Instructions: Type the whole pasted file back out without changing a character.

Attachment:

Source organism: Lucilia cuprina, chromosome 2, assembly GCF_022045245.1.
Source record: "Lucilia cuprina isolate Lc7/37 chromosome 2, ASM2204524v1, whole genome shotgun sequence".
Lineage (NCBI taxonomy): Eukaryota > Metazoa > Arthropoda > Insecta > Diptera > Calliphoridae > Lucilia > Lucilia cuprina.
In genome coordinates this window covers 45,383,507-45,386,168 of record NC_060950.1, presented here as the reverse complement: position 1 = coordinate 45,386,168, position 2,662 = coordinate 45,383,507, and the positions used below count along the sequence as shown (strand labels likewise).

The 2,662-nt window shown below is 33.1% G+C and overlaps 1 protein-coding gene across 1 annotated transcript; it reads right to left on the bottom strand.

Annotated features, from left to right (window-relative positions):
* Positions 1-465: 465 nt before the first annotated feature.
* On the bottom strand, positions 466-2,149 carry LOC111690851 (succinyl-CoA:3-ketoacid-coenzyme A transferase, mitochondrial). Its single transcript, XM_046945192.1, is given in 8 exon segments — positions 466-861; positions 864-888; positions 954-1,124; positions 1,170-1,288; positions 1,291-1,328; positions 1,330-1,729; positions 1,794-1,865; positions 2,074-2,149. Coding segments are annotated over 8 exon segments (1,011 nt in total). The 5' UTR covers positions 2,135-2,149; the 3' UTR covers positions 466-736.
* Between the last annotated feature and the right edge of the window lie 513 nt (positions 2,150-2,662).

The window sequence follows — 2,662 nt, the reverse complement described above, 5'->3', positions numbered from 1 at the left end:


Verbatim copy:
Source organism: Lucilia cuprina, chromosome 2, assembly GCF_022045245.1.
Source record: "Lucilia cuprina isolate Lc7/37 chromosome 2, ASM2204524v1, whole genome shotgun sequence".
Lineage (NCBI taxonomy): Eukaryota > Metazoa > Arthropoda > Insecta > Diptera > Calliphoridae > Lucilia > Lucilia cuprina.
In genome coordinates this window covers 45,383,507-45,386,168 of record NC_060950.1, presented here as the reverse complement: position 1 = coordinate 45,386,168, position 2,662 = coordinate 45,383,507, and the positions used below count along the sequence as shown (strand labels likewise).

The 2,662-nt window shown below is 33.1% G+C and overlaps 1 protein-coding gene across 1 annotated transcript; it reads right to left on the bottom strand.

Annotated features, from left to right (window-relative positions):
* Positions 1-465: 465 nt before the first annotated feature.
* On the bottom strand, positions 466-2,149 carry LOC111690851 (succinyl-CoA:3-ketoacid-coenzyme A transferase, mitochondrial). Its single transcript, XM_046945192.1, is given in 8 exon segments — positions 466-861; positions 864-888; positions 954-1,124; positions 1,170-1,288; positions 1,291-1,328; positions 1,330-1,729; positions 1,794-1,865; positions 2,074-2,149. Coding segments are annotated over 8 exon segments (1,011 nt in total). The 5' UTR covers positions 2,135-2,149; the 3' UTR covers positions 466-736.
* Between the last annotated feature and the right edge of the window lie 513 nt (positions 2,150-2,662).

The window sequence follows — 2,662 nt, the reverse complement described above, 5'->3', positions numbered from 1 at the left end: